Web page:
US election: Polls show Romney won TV debate with Obama


Highlights from the first US presidential debate between Obama and Romney

US Republican candidate Mitt Romney won the first of three televised debates with President Barack Obama, polls and analysts say.

After the 90-minute duel centring on taxes, the deficit and healthcare, polls gave Mr Romney a 46-67% margin with Mr Obama trailing on 22-25%.

Commentators said Mr Romney appeared in command while Mr Obama was hesitant.

Mr Obama has led national polls and surveys in the swing states that will decide the 6 November election.

The BBC's Mark Mardell says if the gap narrows or Mitt Romney starts moving ahead of Mr Obama, that will be a huge boost for his campaign, and suggest he could win the White House.

However if they hardly budge, then the Republican challenger will be in deep trouble, the North America editor adds.

Stopping slump

President Obama appeared subdued, occasionally asking moderator Jim Lehrer, of US public television network PBS, for time to finish his points.

As theatre, a battle of image and confidence, Mitt Romney was the clear winner. He had obviously practised so hard and so long that he was nearly hoarse. But not quite. Instead his voice was a touch deeper. No bad thing.

He looked Mr Obama in the eyes as he interrupted with animation, overriding the moderator, insisting on a comeback. He didn't seem rude. He did seem in command and to be enjoying the scrap.

President Obama on the other hand looked as though he'd much rather be out celebrating his wedding anniversary with his wife. He started out looking very nervous, swallowing hard, not the confident performer we are used to seeing.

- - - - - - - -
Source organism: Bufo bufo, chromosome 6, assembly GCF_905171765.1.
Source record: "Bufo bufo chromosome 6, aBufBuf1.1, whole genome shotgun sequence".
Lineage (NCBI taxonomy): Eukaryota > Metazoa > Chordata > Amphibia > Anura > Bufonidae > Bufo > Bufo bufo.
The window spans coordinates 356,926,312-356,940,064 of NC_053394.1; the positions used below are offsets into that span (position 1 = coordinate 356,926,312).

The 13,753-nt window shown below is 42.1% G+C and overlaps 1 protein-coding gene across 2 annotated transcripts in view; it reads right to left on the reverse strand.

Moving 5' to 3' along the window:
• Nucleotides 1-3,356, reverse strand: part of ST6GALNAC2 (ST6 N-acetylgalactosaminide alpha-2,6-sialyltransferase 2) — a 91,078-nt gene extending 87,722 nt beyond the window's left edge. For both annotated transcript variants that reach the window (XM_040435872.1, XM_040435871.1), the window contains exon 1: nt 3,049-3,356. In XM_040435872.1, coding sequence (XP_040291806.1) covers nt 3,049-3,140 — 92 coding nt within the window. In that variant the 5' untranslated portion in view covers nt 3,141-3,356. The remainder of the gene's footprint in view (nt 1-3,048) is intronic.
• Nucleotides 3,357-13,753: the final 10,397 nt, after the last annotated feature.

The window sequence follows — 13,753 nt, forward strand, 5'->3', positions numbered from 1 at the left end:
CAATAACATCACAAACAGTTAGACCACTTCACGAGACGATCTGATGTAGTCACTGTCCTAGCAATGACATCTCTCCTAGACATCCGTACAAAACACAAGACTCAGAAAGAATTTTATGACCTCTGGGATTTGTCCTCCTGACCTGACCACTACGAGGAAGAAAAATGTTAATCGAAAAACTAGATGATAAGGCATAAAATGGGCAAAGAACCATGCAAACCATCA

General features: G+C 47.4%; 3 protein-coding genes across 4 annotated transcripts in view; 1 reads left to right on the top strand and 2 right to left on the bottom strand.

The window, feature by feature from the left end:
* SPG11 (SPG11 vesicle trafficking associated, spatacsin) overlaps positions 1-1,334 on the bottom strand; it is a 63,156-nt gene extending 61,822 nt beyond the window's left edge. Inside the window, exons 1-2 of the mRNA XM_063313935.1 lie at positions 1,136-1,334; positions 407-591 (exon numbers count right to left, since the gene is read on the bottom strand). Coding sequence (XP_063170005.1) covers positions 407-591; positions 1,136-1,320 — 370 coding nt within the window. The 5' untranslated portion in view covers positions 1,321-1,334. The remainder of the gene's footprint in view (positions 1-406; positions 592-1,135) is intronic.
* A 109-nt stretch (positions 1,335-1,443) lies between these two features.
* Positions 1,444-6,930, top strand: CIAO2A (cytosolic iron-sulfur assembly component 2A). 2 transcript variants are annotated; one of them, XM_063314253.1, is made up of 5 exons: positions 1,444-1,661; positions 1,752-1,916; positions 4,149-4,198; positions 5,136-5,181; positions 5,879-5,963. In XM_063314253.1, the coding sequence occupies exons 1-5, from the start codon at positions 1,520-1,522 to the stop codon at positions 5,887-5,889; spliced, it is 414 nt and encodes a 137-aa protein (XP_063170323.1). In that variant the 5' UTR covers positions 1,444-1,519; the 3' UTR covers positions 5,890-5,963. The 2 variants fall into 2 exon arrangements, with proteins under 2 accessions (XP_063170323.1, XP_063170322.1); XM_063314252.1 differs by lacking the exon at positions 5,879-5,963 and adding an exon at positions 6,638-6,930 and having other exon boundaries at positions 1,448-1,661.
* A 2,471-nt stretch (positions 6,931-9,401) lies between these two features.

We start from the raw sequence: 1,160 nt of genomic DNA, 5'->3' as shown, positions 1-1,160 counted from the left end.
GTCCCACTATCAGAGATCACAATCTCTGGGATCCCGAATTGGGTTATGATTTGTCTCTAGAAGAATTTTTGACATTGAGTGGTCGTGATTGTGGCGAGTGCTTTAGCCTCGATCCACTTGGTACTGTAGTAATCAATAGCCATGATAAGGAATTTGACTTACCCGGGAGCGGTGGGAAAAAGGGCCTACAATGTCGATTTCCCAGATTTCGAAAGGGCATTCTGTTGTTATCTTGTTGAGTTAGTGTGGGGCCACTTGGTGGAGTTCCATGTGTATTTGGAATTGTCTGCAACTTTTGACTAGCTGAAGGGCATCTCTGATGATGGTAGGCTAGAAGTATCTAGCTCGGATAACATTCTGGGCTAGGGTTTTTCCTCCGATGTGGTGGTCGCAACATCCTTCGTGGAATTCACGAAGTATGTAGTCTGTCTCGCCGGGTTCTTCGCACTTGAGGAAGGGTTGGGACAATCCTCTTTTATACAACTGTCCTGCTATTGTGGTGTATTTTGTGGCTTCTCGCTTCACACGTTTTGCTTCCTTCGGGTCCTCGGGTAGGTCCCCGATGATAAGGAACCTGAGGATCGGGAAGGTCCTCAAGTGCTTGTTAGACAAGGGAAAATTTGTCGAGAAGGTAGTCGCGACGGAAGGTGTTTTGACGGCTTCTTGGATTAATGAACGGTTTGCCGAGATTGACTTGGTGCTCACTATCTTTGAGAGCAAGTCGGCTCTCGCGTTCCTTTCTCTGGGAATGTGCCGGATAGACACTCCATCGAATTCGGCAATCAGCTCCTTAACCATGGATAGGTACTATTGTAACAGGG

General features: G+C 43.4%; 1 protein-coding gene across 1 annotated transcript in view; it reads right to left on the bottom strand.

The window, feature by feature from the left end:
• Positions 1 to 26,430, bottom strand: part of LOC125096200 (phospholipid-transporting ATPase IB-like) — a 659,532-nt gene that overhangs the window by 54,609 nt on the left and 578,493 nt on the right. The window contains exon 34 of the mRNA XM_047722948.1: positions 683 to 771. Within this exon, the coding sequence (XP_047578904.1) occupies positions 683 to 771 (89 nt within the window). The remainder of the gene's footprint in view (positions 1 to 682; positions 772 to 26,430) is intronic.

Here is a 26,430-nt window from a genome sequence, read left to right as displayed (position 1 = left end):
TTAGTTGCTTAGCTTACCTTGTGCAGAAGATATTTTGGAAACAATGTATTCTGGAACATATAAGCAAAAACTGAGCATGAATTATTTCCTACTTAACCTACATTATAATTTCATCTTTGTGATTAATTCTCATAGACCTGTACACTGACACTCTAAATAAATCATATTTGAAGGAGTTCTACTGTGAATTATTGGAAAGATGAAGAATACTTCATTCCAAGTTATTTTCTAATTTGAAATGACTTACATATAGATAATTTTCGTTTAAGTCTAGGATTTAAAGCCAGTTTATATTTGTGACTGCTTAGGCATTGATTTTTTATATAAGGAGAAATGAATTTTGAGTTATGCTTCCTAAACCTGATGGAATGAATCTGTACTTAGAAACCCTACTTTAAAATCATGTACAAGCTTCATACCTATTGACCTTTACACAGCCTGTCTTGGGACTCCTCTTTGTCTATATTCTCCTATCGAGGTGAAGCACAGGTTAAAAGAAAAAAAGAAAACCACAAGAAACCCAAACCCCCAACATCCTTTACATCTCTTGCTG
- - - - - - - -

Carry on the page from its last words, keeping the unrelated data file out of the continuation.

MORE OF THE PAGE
Republicans certainly feel that they have used the debate to shift the perception of their candidate, shake up the etch-a-sketch and talk about his passion for job creation and focus on the middle classes.

The next string of opinion polls could hardly matter more. If they narrow or he starts moving ahead of Mr Obama, that will be a huge boost for his campaign, and suggest he could win the White House. However if after an acclaimed victory the opinion polls hardly budge, then it would mean he is in a very serious hole indeed.

The two candidates attacked each other's economic plans, with Mr Obama describing his rival's approach as "top-down economics" and a retread of Bush-era policies.

"If you think by closing [tax] loopholes and deductions for the well-to-do, somehow you will not end up picking up the tab, then Governor Romney's plan may work for you," he said.

"But I think math, common sense, and our history shows us that's not a recipe for job growth."

Mr Romney derided Mr Obama's policies as "trickle-down government".

"The president has a view very similar to the one he had when he ran for office four years ago, that spending more, taxing more, regulating more - if you will, trickle-down government - would work," Mr Romney said.

"That's not the right answer for America."

Mr Romney pledged not to reduce taxes for wealthy Americans, and said Mr Obama had misrepresented Mr Romney's tax plans on the campaign trail.

Both camps rushed to defend the respective performances.

"The average person at home saw a president who you could trust," Obama adviser David Plouffe told reporters. "That's what the American people are looking for."

But senior Romney aide Eric Fehrnstrom said the president had spoken "only in platitudes".

"If this were a boxing match, it would have been called by the referee," he said.

Presidential debates 2012

  • 3 Oct Denver, Colorado. Domestic policy. Moderated by Jim Lehrer (PBS)
  • 11 Oct Danville, Kentucky. Vice-presidential debate. Moderated by Martha Raddatz (ABC)
  • 16 Oct Hempstead, New York. Town-hall style foreign policy debate. Moderator: Candy Crowley (CNN)
  • 22 Oct Boca Raton, Florida. Moderator: Bob Schieffer (CBS)

Commission on Presidential Debates

Commentators largely agreed that Mitt Romney had performed better.